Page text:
- The increasing incidence of mining in state gazetted forest reserves across the country from galamsey activities as well as state approved mining in areas set aside purposely for the protection of forests and the security of biological diversity. Forest reserves serve as important habitats that support a large diversity of plants and animals. Unfortunately, most forest reserves in Ghana’s high forest zone are under threat or pressure from mining activities and this needs to be addressed with all the urgency that the state can mobilize. Current attempts by government to turn critical biological hotspots like Atewa Range Forest Reserve into a bauxite mine is inimical to our commitments to the Sustainable Development Goals and derails all efforts locally and globally to secure the wellbeing of our natural environment as a guarantee for our wellbeing.
- The legal frameworks to support efforts by state and non-state actors in the protection of our natural areas remain limited. The Wildlife Resource Management Bill that empowers communities to participate in and benefit from the management of natural resources in community lands has been in and out of Parliament for more than 16 years now. Another republic is going to end and there is no clear evidence to show the bill will be passed before that time. When finally passed into law, it will also domesticate some key important biodiversity security and regulatory mechanisms such as the protection of migratory species, and entrench regulations that address the increasing incidence of illegal exploitation and trafficking of endangered species like pangolins, and restricted trade species like rosewood, and many others from Ghana.
All across the country, we see hope, the young ones, and the elderly trying hard to reconnect with nature, travelling to natural areas as much as possible. Domestic tourism to natural areas has surpassed international tourist visits compared to a decade ago. We have experiences where individuals are using their own money to purchase, rescue and set free illegally captured species along our highways. Several communities across the country are struggling to manage wildlife in their communities’ lands. These efforts are hampered by the continuous absence of key legislation to enhance enforcement and compliance of the protection of our natural areas and biological diversity, lack of enforcement of the laws that do exist, as well as the wanton destruction of our biological and natural areas that are essential for our wellbeing and the achievement of the Sustainable Development Goals.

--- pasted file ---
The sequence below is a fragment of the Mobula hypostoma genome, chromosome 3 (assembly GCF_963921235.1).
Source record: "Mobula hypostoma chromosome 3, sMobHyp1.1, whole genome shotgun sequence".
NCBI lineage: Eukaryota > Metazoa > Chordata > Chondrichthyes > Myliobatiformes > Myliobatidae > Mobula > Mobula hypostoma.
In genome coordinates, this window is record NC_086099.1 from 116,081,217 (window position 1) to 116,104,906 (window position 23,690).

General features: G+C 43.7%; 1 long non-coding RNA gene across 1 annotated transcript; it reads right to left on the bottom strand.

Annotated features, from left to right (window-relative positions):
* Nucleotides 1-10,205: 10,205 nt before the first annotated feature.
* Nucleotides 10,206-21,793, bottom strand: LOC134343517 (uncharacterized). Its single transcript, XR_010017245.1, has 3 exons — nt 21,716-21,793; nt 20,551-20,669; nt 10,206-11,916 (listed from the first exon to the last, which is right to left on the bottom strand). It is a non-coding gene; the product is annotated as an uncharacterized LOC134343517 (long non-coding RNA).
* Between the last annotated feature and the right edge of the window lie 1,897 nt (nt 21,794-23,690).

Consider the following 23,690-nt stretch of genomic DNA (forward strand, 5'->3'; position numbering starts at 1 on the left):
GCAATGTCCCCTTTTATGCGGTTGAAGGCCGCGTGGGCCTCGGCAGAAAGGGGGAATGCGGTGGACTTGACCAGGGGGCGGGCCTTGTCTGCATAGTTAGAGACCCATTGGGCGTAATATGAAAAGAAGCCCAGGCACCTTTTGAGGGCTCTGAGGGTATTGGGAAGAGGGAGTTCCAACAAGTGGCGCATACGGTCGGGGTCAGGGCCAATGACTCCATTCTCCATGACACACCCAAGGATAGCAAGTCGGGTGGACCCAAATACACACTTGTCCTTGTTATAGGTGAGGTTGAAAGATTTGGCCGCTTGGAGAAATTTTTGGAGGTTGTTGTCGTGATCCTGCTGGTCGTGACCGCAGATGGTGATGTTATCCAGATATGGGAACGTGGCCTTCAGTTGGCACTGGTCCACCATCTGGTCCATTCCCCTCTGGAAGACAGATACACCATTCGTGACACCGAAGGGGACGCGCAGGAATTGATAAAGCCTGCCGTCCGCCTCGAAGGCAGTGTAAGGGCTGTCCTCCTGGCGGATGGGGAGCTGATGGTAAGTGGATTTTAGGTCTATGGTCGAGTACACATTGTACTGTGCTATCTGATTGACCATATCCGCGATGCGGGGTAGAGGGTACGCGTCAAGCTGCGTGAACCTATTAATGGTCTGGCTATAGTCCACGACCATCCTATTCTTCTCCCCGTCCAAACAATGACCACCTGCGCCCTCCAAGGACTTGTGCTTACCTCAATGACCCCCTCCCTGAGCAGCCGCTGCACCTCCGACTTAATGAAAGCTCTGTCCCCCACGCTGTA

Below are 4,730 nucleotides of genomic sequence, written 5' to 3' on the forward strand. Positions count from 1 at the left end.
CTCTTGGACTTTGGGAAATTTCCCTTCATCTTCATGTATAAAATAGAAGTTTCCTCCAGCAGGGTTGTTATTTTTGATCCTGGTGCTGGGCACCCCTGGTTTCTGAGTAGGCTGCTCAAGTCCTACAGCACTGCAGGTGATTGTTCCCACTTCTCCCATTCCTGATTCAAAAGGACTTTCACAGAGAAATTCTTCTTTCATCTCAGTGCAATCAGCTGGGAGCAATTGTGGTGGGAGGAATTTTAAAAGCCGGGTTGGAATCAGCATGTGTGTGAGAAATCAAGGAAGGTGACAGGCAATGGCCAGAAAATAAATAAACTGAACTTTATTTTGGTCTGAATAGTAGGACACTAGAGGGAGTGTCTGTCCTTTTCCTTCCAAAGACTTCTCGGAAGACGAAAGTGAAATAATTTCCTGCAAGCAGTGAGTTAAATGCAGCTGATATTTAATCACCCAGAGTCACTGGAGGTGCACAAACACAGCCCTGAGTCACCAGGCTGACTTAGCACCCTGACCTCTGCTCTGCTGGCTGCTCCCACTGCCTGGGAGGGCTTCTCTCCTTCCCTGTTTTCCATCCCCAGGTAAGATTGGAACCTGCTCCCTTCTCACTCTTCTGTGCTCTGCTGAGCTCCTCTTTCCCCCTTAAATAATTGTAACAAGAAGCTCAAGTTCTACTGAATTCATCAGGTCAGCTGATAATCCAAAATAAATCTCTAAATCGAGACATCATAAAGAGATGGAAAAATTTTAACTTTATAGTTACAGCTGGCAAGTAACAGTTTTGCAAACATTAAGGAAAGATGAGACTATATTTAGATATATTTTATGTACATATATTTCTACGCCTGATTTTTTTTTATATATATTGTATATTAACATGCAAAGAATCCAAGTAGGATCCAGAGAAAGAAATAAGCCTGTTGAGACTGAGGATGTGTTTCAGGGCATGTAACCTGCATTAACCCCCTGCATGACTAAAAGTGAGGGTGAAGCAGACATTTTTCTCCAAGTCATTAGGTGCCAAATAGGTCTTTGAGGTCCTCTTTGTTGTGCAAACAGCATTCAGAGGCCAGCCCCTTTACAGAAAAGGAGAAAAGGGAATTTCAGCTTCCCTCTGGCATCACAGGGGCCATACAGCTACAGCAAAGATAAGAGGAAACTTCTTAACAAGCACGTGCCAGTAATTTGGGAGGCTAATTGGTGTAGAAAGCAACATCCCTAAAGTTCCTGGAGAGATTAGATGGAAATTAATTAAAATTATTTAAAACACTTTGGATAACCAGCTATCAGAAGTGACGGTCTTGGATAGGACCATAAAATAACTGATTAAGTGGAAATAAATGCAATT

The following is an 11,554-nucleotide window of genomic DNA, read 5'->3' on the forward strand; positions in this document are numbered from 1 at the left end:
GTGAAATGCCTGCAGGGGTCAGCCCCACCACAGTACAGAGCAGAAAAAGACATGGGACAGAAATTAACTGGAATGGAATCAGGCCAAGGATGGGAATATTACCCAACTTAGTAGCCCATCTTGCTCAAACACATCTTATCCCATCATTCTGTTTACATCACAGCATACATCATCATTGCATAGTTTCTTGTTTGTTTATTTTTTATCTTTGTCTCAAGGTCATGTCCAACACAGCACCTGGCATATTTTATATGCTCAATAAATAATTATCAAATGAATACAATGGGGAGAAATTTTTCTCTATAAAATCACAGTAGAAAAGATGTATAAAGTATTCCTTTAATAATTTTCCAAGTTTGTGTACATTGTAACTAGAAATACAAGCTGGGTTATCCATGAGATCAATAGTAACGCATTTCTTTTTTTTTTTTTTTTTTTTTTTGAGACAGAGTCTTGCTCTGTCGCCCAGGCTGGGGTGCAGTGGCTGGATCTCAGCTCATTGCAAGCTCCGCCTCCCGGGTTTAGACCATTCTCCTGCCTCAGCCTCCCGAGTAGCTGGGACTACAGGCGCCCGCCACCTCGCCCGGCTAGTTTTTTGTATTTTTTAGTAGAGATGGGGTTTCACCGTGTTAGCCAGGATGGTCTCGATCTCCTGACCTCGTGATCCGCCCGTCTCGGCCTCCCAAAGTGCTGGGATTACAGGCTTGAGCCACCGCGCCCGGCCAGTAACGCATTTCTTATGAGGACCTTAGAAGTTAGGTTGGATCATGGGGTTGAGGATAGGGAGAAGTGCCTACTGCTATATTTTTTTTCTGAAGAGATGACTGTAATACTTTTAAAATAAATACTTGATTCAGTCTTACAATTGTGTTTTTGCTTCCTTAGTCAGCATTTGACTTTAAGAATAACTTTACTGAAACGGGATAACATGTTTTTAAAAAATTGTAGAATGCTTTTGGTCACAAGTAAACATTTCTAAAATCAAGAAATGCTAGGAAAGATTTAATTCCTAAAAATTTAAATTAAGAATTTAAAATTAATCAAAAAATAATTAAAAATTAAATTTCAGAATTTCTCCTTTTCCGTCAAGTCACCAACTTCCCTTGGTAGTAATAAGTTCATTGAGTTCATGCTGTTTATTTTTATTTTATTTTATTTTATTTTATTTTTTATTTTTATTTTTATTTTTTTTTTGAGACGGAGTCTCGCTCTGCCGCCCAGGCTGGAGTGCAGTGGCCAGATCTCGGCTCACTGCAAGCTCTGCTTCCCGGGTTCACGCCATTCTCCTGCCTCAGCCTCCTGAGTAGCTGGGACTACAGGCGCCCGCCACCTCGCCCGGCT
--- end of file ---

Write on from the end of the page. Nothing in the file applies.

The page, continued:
As we celebrate and reflect on this important day now and for life after Covid-19, we cannot continue to watch and act with indifference and impunity as our natural world fades away without taking the necessary steps to address the challenges as mentioned above. We need to rededicate and commit to halt the destruction of forest reserves and biological diversity and pursue a development agenda that is founded on nurturing and safeguarding the natural world as an imperative.
Convenors of SDG 15
For Feedback Contact:
Elvis Mensah Tel: 0244172818 I Daryl Bosu Tel: 0202555727